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Confusion in Metchosin about in-council buffer land talks

Protected green space, land ownership, and freedom of information requests

By Zoë Ducklow
July 6, 2022
Latest News
News
Based on facts either observed and verified firsthand by the reporter, or reported and verified from knowledgeable sources.

Confusion in Metchosin about in-council buffer land talks

Protected green space, land ownership, and freedom of information requests

By Zoë Ducklow
Jul 6, 2022
A map showing the changed borders from the 2017 land swap between Sc'ianew, Langford, and Metchosin. Photo: Te'mekw Treaty Association
A map showing the changed borders from the 2017 land swap between Sc'ianew, Langford, and Metchosin. Photo: Te'mekw Treaty Association
Latest News
News
Based on facts either observed and verified firsthand by the reporter, or reported and verified from knowledgeable sources.

Confusion in Metchosin about in-council buffer land talks

Protected green space, land ownership, and freedom of information requests

By Zoë Ducklow
July 6, 2022
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Confusion in Metchosin about in-council buffer land talks
A map showing the changed borders from the 2017 land swap between Sc'ianew, Langford, and Metchosin. Photo: Te'mekw Treaty Association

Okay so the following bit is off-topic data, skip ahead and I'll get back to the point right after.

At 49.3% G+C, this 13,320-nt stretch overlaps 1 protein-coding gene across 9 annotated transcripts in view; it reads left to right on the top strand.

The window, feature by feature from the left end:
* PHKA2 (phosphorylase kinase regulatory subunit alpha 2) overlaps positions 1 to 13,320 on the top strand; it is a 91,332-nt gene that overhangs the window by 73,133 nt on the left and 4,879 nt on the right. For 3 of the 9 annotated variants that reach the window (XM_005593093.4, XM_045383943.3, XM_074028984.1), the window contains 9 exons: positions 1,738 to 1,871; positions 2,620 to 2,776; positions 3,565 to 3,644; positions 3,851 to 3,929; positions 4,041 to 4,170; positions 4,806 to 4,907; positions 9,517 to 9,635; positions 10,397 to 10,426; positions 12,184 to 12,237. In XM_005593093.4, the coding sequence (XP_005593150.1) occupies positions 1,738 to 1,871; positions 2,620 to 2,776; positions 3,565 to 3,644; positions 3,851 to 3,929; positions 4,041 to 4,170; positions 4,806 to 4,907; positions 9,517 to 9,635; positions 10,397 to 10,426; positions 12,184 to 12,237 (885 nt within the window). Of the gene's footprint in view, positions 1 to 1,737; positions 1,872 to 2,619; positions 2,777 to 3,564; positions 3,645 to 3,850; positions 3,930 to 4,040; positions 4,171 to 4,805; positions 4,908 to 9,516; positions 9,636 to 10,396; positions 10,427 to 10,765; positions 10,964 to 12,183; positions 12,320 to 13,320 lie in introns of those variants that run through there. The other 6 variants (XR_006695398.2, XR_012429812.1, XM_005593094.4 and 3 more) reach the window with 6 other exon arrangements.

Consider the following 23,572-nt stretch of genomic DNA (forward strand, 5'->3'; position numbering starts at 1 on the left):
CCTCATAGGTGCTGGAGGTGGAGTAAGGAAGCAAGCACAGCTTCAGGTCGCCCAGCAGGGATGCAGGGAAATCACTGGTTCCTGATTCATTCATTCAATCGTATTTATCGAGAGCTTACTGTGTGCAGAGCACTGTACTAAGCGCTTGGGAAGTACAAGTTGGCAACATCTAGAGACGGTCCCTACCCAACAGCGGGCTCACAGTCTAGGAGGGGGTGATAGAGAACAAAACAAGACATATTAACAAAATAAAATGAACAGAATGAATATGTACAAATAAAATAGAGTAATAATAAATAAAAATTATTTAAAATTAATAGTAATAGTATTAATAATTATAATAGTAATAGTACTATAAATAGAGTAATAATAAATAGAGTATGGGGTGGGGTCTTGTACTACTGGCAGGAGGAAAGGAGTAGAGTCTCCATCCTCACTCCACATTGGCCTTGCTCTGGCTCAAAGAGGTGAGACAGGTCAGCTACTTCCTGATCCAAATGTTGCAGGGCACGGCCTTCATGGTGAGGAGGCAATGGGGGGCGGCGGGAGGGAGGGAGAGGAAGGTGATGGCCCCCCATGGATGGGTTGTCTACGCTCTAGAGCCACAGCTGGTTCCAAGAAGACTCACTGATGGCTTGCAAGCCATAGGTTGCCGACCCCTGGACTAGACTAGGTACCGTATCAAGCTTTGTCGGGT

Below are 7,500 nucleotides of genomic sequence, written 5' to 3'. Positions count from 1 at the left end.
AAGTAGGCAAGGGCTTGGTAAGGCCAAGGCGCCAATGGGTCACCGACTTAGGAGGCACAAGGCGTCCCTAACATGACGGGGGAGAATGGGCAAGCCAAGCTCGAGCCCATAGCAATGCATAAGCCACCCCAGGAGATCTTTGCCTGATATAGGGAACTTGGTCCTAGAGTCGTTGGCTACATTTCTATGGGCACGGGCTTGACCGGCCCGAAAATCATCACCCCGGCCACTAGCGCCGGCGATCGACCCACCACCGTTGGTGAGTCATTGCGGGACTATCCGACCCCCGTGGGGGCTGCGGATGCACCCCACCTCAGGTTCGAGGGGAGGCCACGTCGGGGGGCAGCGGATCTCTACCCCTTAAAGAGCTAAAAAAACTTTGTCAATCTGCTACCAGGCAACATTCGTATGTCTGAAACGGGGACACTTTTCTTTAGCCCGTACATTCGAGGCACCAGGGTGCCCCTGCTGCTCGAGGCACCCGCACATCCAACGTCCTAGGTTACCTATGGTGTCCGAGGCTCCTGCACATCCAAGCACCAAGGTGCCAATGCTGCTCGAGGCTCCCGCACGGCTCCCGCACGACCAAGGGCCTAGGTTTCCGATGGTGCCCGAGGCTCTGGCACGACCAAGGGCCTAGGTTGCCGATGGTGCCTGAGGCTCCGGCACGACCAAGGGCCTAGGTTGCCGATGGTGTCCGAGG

Last October an engaged Metchosin resident, president of the Association for the Protection of Rural Metchosin Jay Shukin, noticed an ad in the local paper. It was a notice of disposition of property for PID 030-095-875, “Lot A,” for $274,400 to the Capital Regional District.

Presumably most readers wouldn’t know where Lot A was, or why the CRD wanted to buy it. But Shukin knew it was part of the historic 2017 land swap and border realignment between Sc'ianew First Nation, Metchosin, and Langford.

Finalized in February 2017, that border realignment was a three-way trade where Sc'ianew gave up Crown land being offered to it as part of the Te’mekw treaty negotiation in exchange for a one-third ownership of a new business park, and a portion of tax revenue from development on the Langford side of the swap.

Metchosin received the Crown land to be protected as green space, and transferred its own land to Langford to be developed. Metchosin didn’t get ownership of the business park, but does share the tax revenue, and got to ensure the green space will not be developed, something they could not have controlled if the land was owned by Sc'ianew.

So when Shukin saw that land considered for sale, he was shocked. It seemed like Metchosin was giving up the land meant to be a buffer between the business park currently under construction and rural Metchosin. How could that happen without community consultation—and wasn’t $274K too little for 45 hectares? (View Royal, by contrast, is in the midst of a deal to sell a much smaller amount of parkland to the CRD for almost three times the price.)